When it comes to connecting with customers via email, one of your biggest hurdles is simply getting noticed. Your average customer’s inbox is teeming with competing messages and sales pitches.
So what does it take to ensure your email stands out, gets opened, and gets read?
We’re going to provide you with 13 proven tactics that will increase your email open rates for existing contact lists and cold email campaigns.
If you’re sending outbound emails to grow your business, you have 5 main levers that you can use to increase your open rate:
- Subject line
- Preview/intro text (preheader text)
- Sender name/address
Source: Campaign Monitor
This article will break down specific strategies for addressing each of these variables and maximizing the effectiveness of every message you send.
Even your most brilliant email campaigns won’t do your business any favors if nobody reads them. Fortunately, these tried-and-true strategies will help get your message delivered - and opened - successfully.
The first thing most people think of when it comes to optimizing your email open rate is the subject line. And there’s no doubt--it’s hugely important.
It’s the first thing most people see when your email lands in their inbox, and a bad subject line can get your email deleted just as quickly as it arrives. MailChimp has done some extensive research on specific words and phrasing that may make your subject line stand out.
Let’s look at some tricks for optimizing your subject line to entice interest and get your email opened by important people.
1. Personalize it with a name
According to Mailchimp’s report on email subject lines (based on 24 billion emails!), subject lines that include the recipient’s first and last name have the highest open rates.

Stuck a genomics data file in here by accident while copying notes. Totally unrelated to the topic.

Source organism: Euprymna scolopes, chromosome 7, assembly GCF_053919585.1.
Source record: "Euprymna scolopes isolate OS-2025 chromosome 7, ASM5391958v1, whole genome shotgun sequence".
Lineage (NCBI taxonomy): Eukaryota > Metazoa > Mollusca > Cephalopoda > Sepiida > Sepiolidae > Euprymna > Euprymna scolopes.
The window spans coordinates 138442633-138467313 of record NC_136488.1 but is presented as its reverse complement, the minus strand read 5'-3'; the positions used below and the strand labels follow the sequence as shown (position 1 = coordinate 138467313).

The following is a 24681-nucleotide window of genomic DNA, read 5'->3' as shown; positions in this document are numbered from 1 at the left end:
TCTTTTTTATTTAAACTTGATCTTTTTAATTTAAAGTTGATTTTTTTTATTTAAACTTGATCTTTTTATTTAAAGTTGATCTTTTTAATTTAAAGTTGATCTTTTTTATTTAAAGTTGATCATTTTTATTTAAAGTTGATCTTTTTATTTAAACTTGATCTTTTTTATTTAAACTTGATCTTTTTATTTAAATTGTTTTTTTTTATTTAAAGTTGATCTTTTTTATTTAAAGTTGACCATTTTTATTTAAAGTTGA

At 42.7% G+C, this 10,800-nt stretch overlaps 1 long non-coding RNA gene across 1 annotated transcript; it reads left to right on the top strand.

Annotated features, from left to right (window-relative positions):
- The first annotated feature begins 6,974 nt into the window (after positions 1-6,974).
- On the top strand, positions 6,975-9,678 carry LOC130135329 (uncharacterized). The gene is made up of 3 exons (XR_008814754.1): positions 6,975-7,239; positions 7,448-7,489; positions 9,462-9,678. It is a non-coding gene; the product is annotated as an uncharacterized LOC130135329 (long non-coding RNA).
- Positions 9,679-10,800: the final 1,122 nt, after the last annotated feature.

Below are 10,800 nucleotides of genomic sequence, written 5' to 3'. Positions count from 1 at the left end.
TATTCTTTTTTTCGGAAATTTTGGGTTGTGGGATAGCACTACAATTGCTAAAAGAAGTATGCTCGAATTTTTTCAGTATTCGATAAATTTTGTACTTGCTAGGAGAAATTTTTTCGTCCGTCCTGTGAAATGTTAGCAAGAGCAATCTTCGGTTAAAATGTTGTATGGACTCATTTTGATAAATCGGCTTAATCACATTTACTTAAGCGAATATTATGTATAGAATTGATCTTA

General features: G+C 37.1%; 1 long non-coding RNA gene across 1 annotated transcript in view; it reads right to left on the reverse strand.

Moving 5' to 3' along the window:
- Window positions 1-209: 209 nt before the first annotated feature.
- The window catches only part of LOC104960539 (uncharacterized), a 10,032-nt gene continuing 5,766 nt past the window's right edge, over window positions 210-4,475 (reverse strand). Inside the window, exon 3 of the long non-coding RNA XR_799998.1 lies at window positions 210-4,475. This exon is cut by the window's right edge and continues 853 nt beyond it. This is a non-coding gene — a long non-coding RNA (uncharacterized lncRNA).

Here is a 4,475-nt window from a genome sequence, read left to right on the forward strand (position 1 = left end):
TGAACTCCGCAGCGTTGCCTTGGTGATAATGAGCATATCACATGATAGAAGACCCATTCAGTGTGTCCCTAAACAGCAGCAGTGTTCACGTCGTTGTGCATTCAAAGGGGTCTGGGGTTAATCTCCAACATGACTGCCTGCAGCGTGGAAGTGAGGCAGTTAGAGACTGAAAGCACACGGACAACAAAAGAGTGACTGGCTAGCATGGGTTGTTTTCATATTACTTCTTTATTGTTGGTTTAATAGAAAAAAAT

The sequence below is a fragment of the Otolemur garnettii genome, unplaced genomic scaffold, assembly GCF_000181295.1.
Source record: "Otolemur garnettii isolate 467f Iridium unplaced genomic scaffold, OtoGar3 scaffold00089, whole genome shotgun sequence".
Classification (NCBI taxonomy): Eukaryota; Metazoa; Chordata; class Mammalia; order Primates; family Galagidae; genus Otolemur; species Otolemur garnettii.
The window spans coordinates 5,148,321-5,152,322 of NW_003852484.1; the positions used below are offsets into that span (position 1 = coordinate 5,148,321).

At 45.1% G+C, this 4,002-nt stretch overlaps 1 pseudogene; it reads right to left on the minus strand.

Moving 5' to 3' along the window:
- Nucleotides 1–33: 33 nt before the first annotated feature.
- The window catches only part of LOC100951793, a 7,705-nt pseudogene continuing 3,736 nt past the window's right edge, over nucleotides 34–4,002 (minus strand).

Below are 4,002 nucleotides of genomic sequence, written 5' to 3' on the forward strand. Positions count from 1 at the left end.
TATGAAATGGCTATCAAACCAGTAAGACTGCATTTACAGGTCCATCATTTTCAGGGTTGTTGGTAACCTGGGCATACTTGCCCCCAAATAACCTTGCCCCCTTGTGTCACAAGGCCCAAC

But subject lines can also be personalized based on other customer data, such as geographic location, company name, and job title. For cold email especially, you should gather as much information about your prospect and use various personalization techniques to see what resonates best with your audience.
Subject lines that are personalized in any way have a 22.2% greater chance of being opened, according to a report from Adestra.
- Is this right, John?
- John Smith + Michael Jordan connect
- Question for John Smith
2. Keep the subject line short (6-10 words)
In the world of email, your subject is your headline.
It’s your chance to catch the recipient’s eye and persuade them to open your message, ideally in as few words as possible.
A study from Retention Science found that subject lines with 6 to 10 words had the highest open rates. This makes sense, as it’s probably the ideal length to communicate an idea, but not long enough to feel salesy or spammy.
Some of the most famous examples of succinct subject lines came from an unlikely source – a presidential campaign.
To keep your character count down without sacrificing salience, consider quoting relevant numbers or statistics, asking a question, and even using emojis if appropriate.
3. Get emotional in your subject
The folks at CoSchedule found that emails with subject lines that appeal emotionally to the reader perform better than those that appeal to our rational thoughts.
You can put this into practice by looking at examples of emotion-driven headlines or messages in other forms of marketing.
The Advanced Marketing Institute even provides a headline analyzer than can tell you about the emotional appeal of your subject line--nice for getting an idea about how your prospect may read your message.
- John - You'll love this
- Acme Company is killing it!
- I'm sorry for this, John
4. Create a knowledge gap to spark curiosity
Knowledge gaps are the cliffhanger endings of email marketing.
They provide just enough information to pique the recipient’s interest without revealing too much. Leveraging knowledge gaps (also known as curiosity gaps, the basis for those aptly-named clickbait headlines) is a psychological trick that drives email recipients to seek more information.
This technique can work well for one-off subject lines as well as a multi-step campaign. Adding a knowledge gap to your subject line might involve asking a question or hinting at the value of your email content – anything that makes your email too irresistible to leave unopened.
In other words, leave a bit to the imagination to get people clicking.
- You won't guess what just happened
- Check this out, John
- This is what it's like
- Here's why we do this